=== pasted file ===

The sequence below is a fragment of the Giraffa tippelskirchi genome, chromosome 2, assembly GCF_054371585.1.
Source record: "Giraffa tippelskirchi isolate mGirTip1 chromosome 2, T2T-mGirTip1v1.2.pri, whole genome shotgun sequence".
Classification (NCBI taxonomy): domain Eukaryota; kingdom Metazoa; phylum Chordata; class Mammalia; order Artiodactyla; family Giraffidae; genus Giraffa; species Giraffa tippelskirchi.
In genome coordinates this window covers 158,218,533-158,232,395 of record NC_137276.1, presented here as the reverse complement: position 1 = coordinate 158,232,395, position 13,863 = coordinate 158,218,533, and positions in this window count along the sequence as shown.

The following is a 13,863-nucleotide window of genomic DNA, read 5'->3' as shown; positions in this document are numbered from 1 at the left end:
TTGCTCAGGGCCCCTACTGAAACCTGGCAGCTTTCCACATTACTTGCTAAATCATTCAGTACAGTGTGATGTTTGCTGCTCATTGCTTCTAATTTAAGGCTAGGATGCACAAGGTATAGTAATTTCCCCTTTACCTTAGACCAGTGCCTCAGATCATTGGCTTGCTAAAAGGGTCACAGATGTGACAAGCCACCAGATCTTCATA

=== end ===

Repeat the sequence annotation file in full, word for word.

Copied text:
The sequence below is a fragment of the Giraffa tippelskirchi genome, chromosome 2, assembly GCF_054371585.1.
Source record: "Giraffa tippelskirchi isolate mGirTip1 chromosome 2, T2T-mGirTip1v1.2.pri, whole genome shotgun sequence".
Classification (NCBI taxonomy): domain Eukaryota; kingdom Metazoa; phylum Chordata; class Mammalia; order Artiodactyla; family Giraffidae; genus Giraffa; species Giraffa tippelskirchi.
In genome coordinates this window covers 158,218,533-158,232,395 of record NC_137276.1, presented here as the reverse complement: position 1 = coordinate 158,232,395, position 13,863 = coordinate 158,218,533, and positions in this window count along the sequence as shown.

The following is a 13,863-nucleotide window of genomic DNA, read 5'->3' as shown; positions in this document are numbered from 1 at the left end:
TTGCTCAGGGCCCCTACTGAAACCTGGCAGCTTTCCACATTACTTGCTAAATCATTCAGTACAGTGTGATGTTTGCTGCTCATTGCTTCTAATTTAAGGCTAGGATGCACAAGGTATAGTAATTTCCCCTTTACCTTAGACCAGTGCCTCAGATCATTGGCTTGCTAAAAGGGTCACAGATGTGACAAGCCACCAGATCTTCATA